Now that the Boston Creates plan has been released, we’ve shifted our work to focus on implementing the plan. At the Mayor’s Office of Arts & Culture, we’ve just released the call for artists for the second round of Boston AIR, our artist in residence program within City government. The name Boston AIR refers to “Artists-In-Residence” but it’s also a nod to our desire to do things differently in City Hall – that working with artists will bring a breath of fresh air to government. The name is aspirational as well: putting artists at the forefront of our work in Boston should be as common as the air that we breathe.
In the Boston Creates plan, one of the goals is to “integrate arts and culture into all aspects of civic life.” To achieve this goal, we want to change City policymaking and practice to integrate creative thinking into the work of every municipal department and all planning efforts. One of the first programs to do this is Boston AIR.
Everyone agrees that there’s lots of room for improvement with our public agencies. There is so much potential that can be realized by bringing in the creative thinking and innovative approaches from artists in a variety of disciplines into the day to day work of government. An encouraging aspect of our first foray into this work is the overwhelming receptivity among our fellow City agencies and colleagues. Not many of them would call themselves “artists” but through Boston AIR, we are finding that there are some very creative people in City government, and they have welcomed the opportunity to approach their work in new, collaborative ways.
The Boston AIR pilot is culminating with three residencies.
L’Merchie Frazier is in residence with the Office of Women’s Advancement and the Office of Recovery Services. Her project Where Women Succeed: The Quilted Path is a multi-disciplinary and public fiber art project designed to increase resources and awareness of women who are recovering from substance abuse, taking steps towards achieving the Mayor’s vision for a thriving, healthy and innovative Boston.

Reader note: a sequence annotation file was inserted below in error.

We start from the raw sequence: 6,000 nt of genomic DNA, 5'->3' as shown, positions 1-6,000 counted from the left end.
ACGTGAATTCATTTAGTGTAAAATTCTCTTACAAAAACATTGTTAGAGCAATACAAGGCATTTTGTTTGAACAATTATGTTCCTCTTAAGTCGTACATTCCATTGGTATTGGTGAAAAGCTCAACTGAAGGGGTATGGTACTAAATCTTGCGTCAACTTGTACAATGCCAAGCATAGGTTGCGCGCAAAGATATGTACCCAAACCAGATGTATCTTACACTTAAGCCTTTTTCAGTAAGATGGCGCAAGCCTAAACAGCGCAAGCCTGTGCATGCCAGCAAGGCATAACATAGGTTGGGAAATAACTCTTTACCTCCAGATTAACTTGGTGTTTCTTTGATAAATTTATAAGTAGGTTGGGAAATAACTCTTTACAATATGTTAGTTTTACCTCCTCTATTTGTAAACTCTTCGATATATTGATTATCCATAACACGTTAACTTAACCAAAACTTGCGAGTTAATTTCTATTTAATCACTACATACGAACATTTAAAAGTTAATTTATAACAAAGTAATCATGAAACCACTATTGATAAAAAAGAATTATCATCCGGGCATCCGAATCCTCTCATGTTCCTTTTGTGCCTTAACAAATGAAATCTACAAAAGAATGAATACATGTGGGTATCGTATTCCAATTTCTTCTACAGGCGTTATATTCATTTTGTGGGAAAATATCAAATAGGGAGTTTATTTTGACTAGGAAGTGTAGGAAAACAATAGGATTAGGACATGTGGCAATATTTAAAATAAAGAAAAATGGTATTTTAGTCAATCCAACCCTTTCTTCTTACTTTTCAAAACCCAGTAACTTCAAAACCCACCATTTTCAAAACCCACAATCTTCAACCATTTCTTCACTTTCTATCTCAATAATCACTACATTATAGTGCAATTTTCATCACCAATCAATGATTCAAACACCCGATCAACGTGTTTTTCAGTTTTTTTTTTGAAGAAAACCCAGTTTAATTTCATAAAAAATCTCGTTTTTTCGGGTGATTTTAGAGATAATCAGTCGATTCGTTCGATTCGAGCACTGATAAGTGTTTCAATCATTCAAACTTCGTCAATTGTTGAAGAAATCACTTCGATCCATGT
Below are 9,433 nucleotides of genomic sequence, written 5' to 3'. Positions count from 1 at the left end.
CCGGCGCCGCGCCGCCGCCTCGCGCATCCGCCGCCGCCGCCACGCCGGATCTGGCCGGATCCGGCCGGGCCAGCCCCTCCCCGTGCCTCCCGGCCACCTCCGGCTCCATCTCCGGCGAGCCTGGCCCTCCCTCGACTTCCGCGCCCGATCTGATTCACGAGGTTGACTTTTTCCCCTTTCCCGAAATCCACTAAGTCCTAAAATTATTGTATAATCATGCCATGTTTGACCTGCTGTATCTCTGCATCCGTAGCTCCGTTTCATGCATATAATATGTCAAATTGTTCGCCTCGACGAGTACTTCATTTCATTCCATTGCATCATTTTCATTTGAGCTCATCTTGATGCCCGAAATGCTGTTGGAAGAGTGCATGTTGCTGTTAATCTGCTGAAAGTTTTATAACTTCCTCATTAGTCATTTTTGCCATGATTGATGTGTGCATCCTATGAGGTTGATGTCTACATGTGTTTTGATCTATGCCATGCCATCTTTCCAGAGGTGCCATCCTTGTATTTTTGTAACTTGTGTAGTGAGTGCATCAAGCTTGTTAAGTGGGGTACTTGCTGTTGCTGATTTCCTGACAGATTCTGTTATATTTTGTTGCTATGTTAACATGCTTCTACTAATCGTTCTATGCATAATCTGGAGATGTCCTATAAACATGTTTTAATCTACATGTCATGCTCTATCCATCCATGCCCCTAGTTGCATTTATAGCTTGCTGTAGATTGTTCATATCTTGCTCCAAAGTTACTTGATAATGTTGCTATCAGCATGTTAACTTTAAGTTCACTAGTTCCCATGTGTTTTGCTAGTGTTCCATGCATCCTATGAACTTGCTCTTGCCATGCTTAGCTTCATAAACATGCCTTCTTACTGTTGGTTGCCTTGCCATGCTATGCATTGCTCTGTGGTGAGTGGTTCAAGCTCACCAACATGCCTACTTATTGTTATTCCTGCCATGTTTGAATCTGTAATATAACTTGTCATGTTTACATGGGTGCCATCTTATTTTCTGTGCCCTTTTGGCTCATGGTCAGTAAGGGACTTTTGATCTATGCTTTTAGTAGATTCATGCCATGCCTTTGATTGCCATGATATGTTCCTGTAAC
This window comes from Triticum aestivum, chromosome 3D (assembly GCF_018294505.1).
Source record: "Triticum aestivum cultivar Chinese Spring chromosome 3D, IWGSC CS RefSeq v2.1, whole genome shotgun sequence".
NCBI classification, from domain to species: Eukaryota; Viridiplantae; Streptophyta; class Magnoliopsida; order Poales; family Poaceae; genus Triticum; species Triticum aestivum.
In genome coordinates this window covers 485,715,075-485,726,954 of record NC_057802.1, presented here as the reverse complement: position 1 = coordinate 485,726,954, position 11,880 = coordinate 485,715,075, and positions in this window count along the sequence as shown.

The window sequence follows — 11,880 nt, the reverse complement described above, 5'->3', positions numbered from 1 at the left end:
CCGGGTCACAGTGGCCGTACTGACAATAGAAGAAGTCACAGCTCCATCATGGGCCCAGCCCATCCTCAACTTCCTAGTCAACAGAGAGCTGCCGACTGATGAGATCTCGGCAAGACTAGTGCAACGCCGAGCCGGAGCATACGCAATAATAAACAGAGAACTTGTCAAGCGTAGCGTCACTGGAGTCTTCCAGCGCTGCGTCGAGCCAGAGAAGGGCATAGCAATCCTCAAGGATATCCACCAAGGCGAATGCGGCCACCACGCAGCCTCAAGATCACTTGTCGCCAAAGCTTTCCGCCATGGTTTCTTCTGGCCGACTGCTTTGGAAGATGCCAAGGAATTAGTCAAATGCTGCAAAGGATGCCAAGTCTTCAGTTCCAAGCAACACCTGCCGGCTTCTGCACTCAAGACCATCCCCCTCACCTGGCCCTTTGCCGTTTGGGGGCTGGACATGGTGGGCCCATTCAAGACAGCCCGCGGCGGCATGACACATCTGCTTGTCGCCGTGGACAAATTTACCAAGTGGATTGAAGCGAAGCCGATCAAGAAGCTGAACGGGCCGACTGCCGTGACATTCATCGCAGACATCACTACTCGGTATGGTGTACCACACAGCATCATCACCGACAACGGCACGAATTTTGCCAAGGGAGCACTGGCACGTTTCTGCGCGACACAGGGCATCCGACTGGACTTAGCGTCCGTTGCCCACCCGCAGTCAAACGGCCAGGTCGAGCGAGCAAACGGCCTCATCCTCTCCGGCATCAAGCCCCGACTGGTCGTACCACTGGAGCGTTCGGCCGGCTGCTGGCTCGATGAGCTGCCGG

Georgie Friedman is in residence with the Department of Neighborhood Development and the Parks and Recreation Department. She is working on a large-scale installation that will project video of natural elements on to existing architecture in areas in need of revitalization. Her work is creating a bridge between municipal government and community organizations interested in improving their neighborhood with public art.
Finally, Shaw Pong Liu is in residence with the Boston Police Department, experimenting with ways that collaborative music-making can create a different kind of time, connection and space for healing and dialogue around the topics of gun violence, race and law enforcement practices.
People are paying attention to what is happening here in Boston. Earlier this year, PBS host Tavis Smiley brought his One Great Idea tour to Boston and featured the City of Boston’s AIR program. You can watch his interview with Shaw Pong Liu and L’Merchie Frazier here.
The second round of Boston AIR will focus on the Boston Centers for Youth and Families. Our hope is that Boston AIR will not only transform the work of BCYF agency-wide but to also have an impact on ten specific centers that will host the residencies. Because BCYF serves such a diverse population from early childhood, to school age children and teens, all the way through seniors, we know that the residencies can play a role in inspiring all Bostonians to value, practice and reap the benefits of creativity in their individual lives and in their communities.
The application for Boston AIR artists is due on July 24th. Please help us reach the talented creatives who might be a fit for this work by sharing this call. Thanks for your ongoing support of Boston Creates.Share